Bellemare to Siniora: Fifth STL Suspect to be Named

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STL Prosecutor Daniel Bellemare broke news of the impending charges to former Prime Minister Fouad Siniora, who heads the Hariri-led Future Movement’s parliamentary bloc. (Photo: Marwan Bu Haidar)

By: Hassan Illeik

Published Monday, February 6, 2012

During his low-key visit to Beirut, STL Prosecutor Daniel Bellemare reportedly told March 14 leader Fouad Siniora a fifth person is expected to be indicted in the assassination of former Lebanese PM Rafik Hariri.

The UN Special Tribunal for Lebanon (STL) probing the assassination of former premier Rafik Hariri, and related crimes, is close to completing its second set of indictments following those it issued last year against four members of Hezbollah, according to high-level sources in the March 14 coalition.

STL Prosecutor Daniel Bellemare broke news of the impending charges to former Prime Minister Fouad Siniora, who heads the Hariri-led Future Movement’s parliamentary bloc, at an unpublicised and unofficial meeting they held during Bellemare’s visit to Beirut late last month, according to sources.

Bellemare said he was working on a draft of the new indictments, and would finalize it before he steps down from this post, ostensibly on health grounds, at the beginning of March. The fresh charges relate to attempts made on the lives of MPs Elias Murr and Marwan Hamadeh, and the slaying of Georges Hawi, in the wake of the Hariri assassination.

According to Al-Akhbar’s sources, Bellemare revealed that the new indictments will name a fifth suspect in addition to the four men already accused in connection with Hariri’s killing. They said Bellemare denied, when asked, that the names of any Syrians would feature in the draft.

Bellemare stressed to his interlocutors that he was confident of the evidence and facts underpinning the document, and that he plans to have it ready by the end of the month. He also reiterated his oft-stated belief that circumstantial evidence can be more compelling than direct evidence, and dismissed criticism of the first indictment on the grounds that it was based on circumstantial evidence. He said the importance of the evidence detailed in the first indictment would be highlighted by the second.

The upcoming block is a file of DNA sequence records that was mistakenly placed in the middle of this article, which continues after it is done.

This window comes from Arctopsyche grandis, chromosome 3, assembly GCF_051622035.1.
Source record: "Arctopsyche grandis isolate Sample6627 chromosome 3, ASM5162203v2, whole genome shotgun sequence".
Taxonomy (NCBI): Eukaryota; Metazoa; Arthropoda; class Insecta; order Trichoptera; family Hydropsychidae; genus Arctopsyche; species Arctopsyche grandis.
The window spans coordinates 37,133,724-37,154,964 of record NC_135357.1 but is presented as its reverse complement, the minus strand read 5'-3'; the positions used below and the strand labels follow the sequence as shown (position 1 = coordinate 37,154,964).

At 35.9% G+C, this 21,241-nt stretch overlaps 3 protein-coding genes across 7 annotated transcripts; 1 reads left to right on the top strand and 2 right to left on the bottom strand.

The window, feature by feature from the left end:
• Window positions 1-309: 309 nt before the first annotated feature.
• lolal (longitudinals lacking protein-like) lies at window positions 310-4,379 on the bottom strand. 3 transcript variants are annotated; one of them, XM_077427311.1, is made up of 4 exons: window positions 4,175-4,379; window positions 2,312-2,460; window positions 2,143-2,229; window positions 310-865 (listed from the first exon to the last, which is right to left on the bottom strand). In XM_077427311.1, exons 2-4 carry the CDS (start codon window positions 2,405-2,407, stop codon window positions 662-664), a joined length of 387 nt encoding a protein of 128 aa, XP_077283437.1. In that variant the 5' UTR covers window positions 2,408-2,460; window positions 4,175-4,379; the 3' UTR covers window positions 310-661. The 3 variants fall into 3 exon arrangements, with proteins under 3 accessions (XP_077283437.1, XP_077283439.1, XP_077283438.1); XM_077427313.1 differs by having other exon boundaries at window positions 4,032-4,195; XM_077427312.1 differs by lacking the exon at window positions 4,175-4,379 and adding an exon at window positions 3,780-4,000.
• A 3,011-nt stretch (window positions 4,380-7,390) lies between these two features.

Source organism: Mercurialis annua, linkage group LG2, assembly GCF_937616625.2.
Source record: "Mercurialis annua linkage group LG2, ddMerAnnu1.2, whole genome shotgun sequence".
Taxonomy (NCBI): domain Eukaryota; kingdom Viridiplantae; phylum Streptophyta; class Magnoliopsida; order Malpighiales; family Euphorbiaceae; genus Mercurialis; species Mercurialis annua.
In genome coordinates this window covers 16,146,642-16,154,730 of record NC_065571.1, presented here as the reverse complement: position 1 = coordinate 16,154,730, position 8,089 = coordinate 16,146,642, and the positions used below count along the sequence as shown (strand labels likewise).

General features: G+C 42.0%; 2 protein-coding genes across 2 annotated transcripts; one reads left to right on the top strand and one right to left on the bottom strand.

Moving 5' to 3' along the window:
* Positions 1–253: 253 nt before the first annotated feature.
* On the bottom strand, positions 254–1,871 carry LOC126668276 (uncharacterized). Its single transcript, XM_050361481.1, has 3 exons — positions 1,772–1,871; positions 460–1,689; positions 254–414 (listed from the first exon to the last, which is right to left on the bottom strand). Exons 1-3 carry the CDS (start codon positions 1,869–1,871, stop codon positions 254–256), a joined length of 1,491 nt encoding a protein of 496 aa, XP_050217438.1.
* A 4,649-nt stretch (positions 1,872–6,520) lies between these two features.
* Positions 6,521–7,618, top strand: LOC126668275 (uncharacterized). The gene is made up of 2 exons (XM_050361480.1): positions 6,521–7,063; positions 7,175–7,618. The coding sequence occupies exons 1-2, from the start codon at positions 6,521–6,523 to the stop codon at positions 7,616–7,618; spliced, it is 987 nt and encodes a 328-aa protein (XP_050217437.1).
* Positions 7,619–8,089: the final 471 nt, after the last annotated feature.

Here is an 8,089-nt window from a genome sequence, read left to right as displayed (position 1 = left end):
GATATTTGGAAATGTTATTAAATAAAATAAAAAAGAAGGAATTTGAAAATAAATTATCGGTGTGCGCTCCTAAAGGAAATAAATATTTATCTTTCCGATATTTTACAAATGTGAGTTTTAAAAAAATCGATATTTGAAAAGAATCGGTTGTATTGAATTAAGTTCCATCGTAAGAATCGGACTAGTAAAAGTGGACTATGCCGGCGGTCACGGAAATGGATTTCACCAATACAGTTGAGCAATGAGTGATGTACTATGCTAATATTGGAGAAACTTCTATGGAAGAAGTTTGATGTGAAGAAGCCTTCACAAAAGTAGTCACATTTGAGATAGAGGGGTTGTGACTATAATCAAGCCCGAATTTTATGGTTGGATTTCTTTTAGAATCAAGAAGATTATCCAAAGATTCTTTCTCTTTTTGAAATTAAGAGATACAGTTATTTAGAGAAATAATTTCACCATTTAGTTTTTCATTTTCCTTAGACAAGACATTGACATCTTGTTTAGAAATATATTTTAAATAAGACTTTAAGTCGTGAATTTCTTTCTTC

Sources close to Siniora did not deny that the meeting with Bellemare took place, but declined to elaborate about details.

Officially, Bellemare’s meetings during his farewell visit to Beirut confined to government figures responsible for cooperation with the STL or involved in making decisions about it. He held talks with the president, the prime minister, the ministers of defense, interior, justice and foreign affairs. In addition, he met with security and military chiefs, as well as some family members of victims of the bombing and a number of those affected.

In most of his meetings with officials, Bellemare reportedly did little more than exchange pleasantries about how much he had grown to like Lebanon and its people. However, informed sources said that during his meeting with head of army intelligence Brigadier General Edmond Fadel, Bellemare said he wished his team had been able to make more use of information held by military intelligence.

STL-related issues have been much debated in Lebanon’s political salons over the past few days, in connection with the government crisis triggered at the Cabinet’s last meeting. Political sources from a variety of camps have linked Prime Minister Najib Mikati’s upping of the ante against Michel Aoun’s Change and Reform Bloc both to reports of an impending indictment, and to UN Secretary-General Ban Ki-moon’s consultations with the Lebanese government about extending the STL’s mandate.

Sources who met Ban during his stay in Beirut were told that when he spoke in favor of a three-year extension of the STL mandate during his meeting with President Michel Suleiman, the latter did not respond. The UN secretary-general said he took the president’s silence as consent.

Some political observers believe Mikati’s decision to suspend Cabinet sessions until further notice stems from a desire to avoid a confrontation with Hezbollah over renewing the STL’s mandate. They suggest that Mikati would like to see the government crisis drag out until the issue is resolved, though the prime minister has adamantly denied that.

These observers cite reports that prior to last week’s controversial Cabinet session, Mikati told several ministers that he would insist on discussing a number of senior civil service appointments, and would call an adjournment if they were not approved.

Sources close to Parliament Speaker Nabih Berri say that his aides have been swapping notes with the parties to the crisis in order to test the waters. But no initiative will be launched to resolve their differences until their public exchange of recrimination eases and they moderate their respective demands.

Senior sources in the March 8 coalition believe that the real underlying problem is between Aoun and Suleiman. They say Berri and Maronite Patriarch Bishara Rai both see resolution of their dispute as key to enabling the government to operate properly.

Rai conferred on Thursday with Berri’s political advisor, Ali Hassan Khalil, and reportedly pledged to continue striving for an accommodation between the two men. Earlier the same day, the patriarch met with Aoun’s aide Gebran Bassil.

This article is an edited translation from the Arabic Edition.

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